- Posted June 30, 2014 by
Western Negev, Eshkol Region, Israel
This iReport is part of an assignment:
First Person: Your essays
From Bomb Blast to Wedding Bells
- dsashin, CNN iReport producer
I have written here before, about our lives on the border of the Gaza Strip, in the Western Negev desert of Israel – always in tumultuous times of running for shelters and explosions too close for comfort. But never has it been this sensitive, this close, this personally painful.
She has been dreaming about this day for as long as I can remember. Ever since she was small, she has fantasized about her wedding day. It took her a while. At the age of 32 years old, she has finally found the man with whom she wants to spend her life. The fact is that he was born and raised right here on the same kibbutz as she was and that they have known each other since they were born, but since they are two years apart, they never really paid much attention to each other as they were growing up. All this makes it all the more special.
Another truth: Of all my children, Lilach was the only one terrified of living here on the border with Gaza. She has suffered more than the others from nightmares, and fears, refusing to walk around after dark on her own. This is despite the fact that there is zero crime rate in this community where everyone knows everyone else. She, of all the children, is the one child I never would have dreamt would be settling on Kibbutz Nirim, to raise a family. Any of my other children? Maybe. But certainly NOT Lilach! She was just too deeply post-traumatic: always certain that terrorists would infiltrate the kibbutz, and pop up right under her window. (That particular fear has become all the more real ever since the Hamas attack tunnels from Gaza were discovered not far from where we live.)
For years she searched, trying to find life elsewhere: in the States for a while, in the center of the country – anywhere but on the border with the Gaza Strip. Until she came back, and fell in love with a man who wants to live no place else, but here.
The planning of the wedding, which has been going on for months, was an event she has been working up to- on one level or another - for most of her life. The decision to marry here, on our kibbutz, by the pool, made my heart soar. They have been working on their plans painstakingly, doing much of the work on their own. They scrimped and saved, had friends pitch in to decorate jars with lace, paint the wall at the amphitheater at the pool, all in order to prepare a simple, low-keyed, beautiful wedding, on their own terms, on their own turf. The place where they both were born; the place where they want to settle down and raise a brood of their own.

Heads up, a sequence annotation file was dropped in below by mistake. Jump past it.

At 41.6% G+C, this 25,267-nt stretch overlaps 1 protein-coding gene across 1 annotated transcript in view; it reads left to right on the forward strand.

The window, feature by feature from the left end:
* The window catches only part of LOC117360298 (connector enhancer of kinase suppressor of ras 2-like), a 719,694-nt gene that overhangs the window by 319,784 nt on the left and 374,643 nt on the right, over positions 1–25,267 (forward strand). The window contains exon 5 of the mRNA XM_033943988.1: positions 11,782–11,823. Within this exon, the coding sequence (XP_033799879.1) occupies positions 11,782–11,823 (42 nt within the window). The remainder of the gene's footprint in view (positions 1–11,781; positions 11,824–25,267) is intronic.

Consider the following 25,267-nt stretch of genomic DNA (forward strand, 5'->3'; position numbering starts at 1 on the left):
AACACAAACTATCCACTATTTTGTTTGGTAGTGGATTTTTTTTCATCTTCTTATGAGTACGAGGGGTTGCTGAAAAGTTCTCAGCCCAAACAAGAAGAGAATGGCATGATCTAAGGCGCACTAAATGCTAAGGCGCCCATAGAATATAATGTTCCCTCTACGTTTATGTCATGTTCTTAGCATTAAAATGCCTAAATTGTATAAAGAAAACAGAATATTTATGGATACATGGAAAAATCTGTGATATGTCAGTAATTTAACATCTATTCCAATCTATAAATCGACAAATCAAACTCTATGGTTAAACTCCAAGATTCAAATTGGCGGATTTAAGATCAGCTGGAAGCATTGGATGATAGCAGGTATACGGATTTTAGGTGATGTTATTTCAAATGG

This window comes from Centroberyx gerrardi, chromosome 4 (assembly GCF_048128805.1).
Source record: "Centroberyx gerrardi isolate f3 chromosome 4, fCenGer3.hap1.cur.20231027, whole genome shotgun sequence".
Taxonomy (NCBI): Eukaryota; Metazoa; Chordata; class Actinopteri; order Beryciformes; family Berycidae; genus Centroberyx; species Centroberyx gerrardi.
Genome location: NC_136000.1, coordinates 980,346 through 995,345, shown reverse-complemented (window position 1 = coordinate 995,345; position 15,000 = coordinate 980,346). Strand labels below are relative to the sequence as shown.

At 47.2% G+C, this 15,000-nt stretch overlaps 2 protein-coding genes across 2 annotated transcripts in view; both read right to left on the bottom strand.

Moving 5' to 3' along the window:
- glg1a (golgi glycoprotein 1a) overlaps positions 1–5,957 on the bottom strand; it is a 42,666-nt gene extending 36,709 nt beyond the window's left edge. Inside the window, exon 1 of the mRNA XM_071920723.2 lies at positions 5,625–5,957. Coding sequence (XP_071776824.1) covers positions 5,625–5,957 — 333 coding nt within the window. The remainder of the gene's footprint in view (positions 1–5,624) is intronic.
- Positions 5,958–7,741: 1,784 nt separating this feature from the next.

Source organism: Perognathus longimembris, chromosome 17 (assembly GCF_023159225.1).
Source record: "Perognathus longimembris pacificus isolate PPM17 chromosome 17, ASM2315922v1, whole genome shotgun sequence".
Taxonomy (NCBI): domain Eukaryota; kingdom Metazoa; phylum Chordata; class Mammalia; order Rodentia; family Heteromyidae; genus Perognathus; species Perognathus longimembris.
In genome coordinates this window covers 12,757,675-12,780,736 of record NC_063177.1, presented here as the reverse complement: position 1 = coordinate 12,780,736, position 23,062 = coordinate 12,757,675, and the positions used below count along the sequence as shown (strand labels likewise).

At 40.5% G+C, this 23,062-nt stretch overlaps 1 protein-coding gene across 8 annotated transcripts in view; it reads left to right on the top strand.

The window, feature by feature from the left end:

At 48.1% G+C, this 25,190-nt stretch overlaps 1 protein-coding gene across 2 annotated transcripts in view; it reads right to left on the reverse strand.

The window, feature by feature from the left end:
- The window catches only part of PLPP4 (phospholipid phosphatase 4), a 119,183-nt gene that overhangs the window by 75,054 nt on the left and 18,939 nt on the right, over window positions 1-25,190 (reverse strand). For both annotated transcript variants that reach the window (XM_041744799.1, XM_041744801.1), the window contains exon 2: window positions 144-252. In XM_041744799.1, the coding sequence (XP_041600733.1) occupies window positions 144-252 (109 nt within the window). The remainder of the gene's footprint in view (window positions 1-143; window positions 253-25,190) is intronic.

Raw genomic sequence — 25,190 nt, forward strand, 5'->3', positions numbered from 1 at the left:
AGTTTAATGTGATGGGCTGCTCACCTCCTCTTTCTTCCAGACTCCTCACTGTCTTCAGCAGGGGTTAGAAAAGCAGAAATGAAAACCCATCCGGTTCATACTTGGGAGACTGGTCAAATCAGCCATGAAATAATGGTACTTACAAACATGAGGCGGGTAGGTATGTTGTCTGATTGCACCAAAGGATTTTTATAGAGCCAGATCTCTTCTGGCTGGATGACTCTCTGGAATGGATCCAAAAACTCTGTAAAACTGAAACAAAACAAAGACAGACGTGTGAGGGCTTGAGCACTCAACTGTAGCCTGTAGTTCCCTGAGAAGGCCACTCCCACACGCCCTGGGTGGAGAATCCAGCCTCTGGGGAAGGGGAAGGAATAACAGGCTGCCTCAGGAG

Now, think about your own lives. What is the worst thing that could happen to wedding plans? The caterer could suddenly go bankrupt? The weather could turn bad for an outside event? But can you imagine having to worry that a rocket could blow up during the reception? Or the prospect that a “red-alert” rocket-warning siren might go off in the middle of the vows, sending family and friends scrambling in a panic for cover, because this close to the border we have no more than 15 seconds to make it to a shelter before the mortar explodes? This is our reality.
The wedding is set for the end of this week. Invitations have gone out and been RSVP’d. The caterer is set and the dress has been bought. Tables and chairs have been ordered and their ceremony has been planned to the letter, with their friends and loved ones playing the leading roles. In short: everything is in place, all systems “go”. Only thing is: we literally have to GO. We must move the venue, because there is no way we can risk endangering the lives of our guests. The current situation has escalated at a terrifying rate in the past few days.
Instead of the wedding of her dreams, we find ourselves confronted with a nightmare of having to find a secure location, and the additional significant expenses involved in moving the celebration to a safer environment. By this Friday.
This is life on the border with the Gaza Strip. Peaceful and welcoming most of the time; but occasionally, a battlefield with sirens and explosions. Bombs instead of wedding bells. Life on the border, June 2014.
P.S.: I would like to thank the many people (family and friends, as well as strangers) who spent an intensive day on phones - trying to find an appropriate place that was willing to take us on at such short notice. A good friend who works with the Kibbutz movement put out the word, and literally tens of kibbutzim contacted her to offer their gardens and pools. In the end, we are holding it at a Stoa Hall in Kibbutz Gaash, who were accommodating and generous.